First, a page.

Advice on monitoring traffic, discussing ferry rules; Shepparton achieves 95% double dose rate

Happy Tuesday – it’s Max Stainkamph here to bring you the news of the day. I hope you are having a wonderful day; come back here throughout the morning and afternoon to keep up with everything happening in the GV and Shepparton.

We expect a high of 18 degrees today, with some clouds in the afternoon.

UPDATE 11:55 a.m .: What you need to know before today’s board meeting

Greater Shepparton City Council is meeting this afternoon and Darren Linton has reviewed the agenda to see what will happen.

First, traffic monitoring around the new site at Greater Shepparton Secondary College Hawdon St through the first quarter of 2022, with a number of changes to local traffic management plans.

Find out all of what they are discussing on the traffic front. In addition, we receive another bin! Purple trash cans will be rolled out citywide from 2023, in line with most other cities in Victoria, but there is a drag: the little red trash cans might not be collected every week.

Darren’s full rundown is here, but it also fits a story I did with Peter Foott this week. We discussed waste and what it will mean for us in the future as we tackle climate change.

It was fascinating to hear from someone dealing with the other end of the recycling bins and having to think about how you logistically recycle all of these things – and the glass bins will be an important part of the making. cardboard, paper and so on much more usable. Check out this story here.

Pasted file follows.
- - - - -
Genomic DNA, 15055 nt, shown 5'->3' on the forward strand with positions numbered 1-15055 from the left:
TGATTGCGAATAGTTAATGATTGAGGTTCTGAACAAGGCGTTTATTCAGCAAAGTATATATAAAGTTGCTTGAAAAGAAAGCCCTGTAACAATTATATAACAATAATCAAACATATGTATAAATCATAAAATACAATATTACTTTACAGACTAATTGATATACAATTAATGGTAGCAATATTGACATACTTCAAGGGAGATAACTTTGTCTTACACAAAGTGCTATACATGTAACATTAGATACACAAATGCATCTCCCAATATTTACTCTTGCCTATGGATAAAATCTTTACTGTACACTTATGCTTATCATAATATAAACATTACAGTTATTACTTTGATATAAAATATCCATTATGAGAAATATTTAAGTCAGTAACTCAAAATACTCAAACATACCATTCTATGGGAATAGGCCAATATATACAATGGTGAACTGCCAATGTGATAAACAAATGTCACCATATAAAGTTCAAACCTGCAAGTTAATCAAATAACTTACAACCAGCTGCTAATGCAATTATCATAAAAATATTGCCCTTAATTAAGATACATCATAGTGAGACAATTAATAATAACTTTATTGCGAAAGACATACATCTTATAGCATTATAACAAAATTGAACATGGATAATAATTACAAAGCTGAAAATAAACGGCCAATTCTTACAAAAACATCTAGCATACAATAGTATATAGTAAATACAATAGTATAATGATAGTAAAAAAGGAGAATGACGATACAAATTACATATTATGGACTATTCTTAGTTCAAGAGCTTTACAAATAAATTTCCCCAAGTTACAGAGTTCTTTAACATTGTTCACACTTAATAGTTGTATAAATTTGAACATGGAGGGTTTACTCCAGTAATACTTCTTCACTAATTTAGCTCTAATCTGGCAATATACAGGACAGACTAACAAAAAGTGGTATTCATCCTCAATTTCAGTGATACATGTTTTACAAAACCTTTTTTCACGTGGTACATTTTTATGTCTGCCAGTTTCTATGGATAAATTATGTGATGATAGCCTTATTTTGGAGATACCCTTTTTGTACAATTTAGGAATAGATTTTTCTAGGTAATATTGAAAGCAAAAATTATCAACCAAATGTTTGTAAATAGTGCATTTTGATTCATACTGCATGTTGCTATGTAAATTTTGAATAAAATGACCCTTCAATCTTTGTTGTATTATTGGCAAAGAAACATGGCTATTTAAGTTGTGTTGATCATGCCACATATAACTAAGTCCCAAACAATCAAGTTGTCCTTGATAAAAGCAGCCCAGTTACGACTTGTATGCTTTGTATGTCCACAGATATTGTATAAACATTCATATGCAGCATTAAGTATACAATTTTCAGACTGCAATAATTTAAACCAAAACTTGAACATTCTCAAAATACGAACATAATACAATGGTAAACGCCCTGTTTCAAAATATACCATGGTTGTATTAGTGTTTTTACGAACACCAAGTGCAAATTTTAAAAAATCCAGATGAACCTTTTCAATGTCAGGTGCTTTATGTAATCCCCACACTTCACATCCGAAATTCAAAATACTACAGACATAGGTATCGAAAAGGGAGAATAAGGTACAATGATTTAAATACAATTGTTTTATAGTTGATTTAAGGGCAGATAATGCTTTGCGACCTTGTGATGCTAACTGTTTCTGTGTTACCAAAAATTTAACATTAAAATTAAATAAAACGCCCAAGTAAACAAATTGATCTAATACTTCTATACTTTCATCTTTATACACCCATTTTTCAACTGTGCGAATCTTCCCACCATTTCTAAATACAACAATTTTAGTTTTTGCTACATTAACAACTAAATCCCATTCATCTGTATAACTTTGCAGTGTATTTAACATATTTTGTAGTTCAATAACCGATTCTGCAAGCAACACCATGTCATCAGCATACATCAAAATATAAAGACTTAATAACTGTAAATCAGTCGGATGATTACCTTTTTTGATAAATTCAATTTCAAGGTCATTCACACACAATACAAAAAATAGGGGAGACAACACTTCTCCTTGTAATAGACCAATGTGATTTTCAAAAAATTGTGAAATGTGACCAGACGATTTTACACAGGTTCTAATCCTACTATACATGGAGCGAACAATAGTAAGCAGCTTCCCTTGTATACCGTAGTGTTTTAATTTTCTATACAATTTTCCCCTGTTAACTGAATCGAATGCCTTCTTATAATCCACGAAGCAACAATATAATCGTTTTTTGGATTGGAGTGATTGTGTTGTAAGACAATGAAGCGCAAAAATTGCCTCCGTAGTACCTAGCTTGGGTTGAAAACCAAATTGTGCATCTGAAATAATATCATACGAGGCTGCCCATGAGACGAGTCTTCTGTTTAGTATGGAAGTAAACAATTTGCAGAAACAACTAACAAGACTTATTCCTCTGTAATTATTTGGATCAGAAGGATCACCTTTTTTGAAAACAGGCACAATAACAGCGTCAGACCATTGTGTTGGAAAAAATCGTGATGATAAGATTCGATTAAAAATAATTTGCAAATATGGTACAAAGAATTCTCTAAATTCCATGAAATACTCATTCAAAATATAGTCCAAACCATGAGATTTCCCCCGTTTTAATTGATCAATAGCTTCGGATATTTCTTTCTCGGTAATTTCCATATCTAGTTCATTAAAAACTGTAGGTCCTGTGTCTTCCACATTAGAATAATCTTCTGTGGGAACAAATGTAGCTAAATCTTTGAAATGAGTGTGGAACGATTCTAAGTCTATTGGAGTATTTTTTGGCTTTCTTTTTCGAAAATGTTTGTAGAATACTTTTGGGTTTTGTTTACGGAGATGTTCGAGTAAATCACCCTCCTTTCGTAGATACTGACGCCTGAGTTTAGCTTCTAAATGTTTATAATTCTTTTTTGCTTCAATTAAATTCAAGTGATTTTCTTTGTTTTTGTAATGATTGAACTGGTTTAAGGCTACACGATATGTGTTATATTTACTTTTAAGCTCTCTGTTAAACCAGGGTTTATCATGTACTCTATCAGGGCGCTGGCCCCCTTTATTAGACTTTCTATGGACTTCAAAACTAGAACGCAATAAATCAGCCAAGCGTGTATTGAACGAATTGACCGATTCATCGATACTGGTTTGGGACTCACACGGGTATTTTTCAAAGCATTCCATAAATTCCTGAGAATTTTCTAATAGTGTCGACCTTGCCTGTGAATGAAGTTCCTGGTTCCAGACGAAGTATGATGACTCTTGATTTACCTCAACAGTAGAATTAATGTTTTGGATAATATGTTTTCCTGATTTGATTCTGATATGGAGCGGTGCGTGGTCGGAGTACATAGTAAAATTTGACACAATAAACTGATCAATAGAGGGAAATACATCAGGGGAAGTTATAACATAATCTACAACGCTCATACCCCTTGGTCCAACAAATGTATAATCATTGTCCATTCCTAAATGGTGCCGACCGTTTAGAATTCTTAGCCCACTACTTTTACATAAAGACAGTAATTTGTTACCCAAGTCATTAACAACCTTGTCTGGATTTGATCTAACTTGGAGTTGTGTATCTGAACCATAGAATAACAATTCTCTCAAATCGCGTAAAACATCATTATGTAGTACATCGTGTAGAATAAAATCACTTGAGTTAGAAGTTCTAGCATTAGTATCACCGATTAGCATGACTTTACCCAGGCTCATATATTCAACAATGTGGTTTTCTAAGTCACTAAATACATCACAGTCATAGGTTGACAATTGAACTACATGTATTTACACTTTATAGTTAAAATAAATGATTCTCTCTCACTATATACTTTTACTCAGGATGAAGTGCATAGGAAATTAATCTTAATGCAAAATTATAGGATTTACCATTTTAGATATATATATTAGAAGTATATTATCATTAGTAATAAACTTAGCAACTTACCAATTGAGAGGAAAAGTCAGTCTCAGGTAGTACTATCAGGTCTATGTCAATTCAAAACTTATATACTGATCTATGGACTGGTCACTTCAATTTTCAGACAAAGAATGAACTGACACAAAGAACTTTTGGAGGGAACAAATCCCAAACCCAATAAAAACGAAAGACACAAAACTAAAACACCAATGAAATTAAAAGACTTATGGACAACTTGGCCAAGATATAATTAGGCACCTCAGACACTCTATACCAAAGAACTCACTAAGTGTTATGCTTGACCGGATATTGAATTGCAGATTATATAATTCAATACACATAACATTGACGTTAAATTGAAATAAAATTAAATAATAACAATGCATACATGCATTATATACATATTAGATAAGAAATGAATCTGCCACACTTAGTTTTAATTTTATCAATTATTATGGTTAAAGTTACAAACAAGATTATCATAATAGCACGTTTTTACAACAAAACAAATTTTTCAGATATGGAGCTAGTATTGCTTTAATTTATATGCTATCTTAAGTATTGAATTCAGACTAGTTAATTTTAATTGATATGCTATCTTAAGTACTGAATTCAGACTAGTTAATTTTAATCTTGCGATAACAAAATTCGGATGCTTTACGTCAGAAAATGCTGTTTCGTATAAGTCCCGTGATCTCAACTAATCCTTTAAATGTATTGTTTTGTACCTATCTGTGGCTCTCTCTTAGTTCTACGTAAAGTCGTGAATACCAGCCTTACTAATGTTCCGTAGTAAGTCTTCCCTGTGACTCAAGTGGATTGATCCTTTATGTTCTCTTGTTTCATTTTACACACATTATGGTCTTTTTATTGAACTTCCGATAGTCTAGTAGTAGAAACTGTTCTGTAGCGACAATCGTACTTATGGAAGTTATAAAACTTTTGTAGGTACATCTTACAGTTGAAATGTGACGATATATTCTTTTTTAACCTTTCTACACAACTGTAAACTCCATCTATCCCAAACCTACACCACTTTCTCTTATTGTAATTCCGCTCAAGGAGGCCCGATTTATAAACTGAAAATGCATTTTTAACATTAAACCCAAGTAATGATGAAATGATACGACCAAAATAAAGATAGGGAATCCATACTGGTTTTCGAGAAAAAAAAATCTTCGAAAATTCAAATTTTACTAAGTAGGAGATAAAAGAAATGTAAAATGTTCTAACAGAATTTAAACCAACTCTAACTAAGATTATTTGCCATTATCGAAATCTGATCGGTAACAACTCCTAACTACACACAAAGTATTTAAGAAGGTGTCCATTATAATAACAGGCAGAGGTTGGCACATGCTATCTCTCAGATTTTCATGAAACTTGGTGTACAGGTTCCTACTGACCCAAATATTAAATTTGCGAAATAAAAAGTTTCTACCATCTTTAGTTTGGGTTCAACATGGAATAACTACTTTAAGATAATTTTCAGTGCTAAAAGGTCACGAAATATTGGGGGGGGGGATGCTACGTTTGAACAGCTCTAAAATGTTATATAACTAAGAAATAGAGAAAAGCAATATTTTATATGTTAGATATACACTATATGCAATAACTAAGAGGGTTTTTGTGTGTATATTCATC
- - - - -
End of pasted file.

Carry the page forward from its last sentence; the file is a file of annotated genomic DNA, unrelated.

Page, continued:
And on that note – I have an early lunch (love an early lunch) – and will be back shortly!

UPDATE 11:15 a.m .: Police request information on wanted man under warrant

Shepparton Police have requested information on a 29-year-old man wanted under a warrant.

They issued the warrant against Raymond Hexter on Tuesday morning and urge anyone who sees him to call triple zero (000) or the Shepparton Police Station.

Read more here.

UPDATE, 10:55 a.m .: Important updates on dogs

The NewLeading bitch Audrey was at Princess Park dog park last night making new friends – the ribbon hasn’t officially been cut, but it’s open.

We’ll have a photographer there at 4 p.m. – if you’re around you might have your pooch on this week’s pets page.

Also, in a canine update of a different kind, reporter Caitlyn Grant had a chat with the Shepparton Go Dog Go group, which is pretty good and tickles my earbuds … drums? They sound good, that’s what I’m trying to say.

Find out what they did with the full story here.

UPDATE, 10:10 a.m .: Prime Minister discusses pandemic legislation

At a press conference that – annoyingly – I couldn’t find live anywhere, Victorian Prime Minister Daniel Andrews and the three crossbenchers involved in framing the pandemic legislation had a conversation with the media in Melbourne.

I must have stepped away from the media reports of this press conference, but The sun herald reported that the three crossbenchers – Fiona Patten, Andy Meddick and Samantha Ratnam, have all faced torrents of abuse and vile threats as they progressed through the legislation.

Mr. Meddick said the trio conducted themselves “calmly, calmly and politely”.

Protesters in Melbourne had also brought a fictitious gallows to protests over the weekend and again last night, in scenes reminiscent of the Jan.6 coup attempt in the United States earlier this year.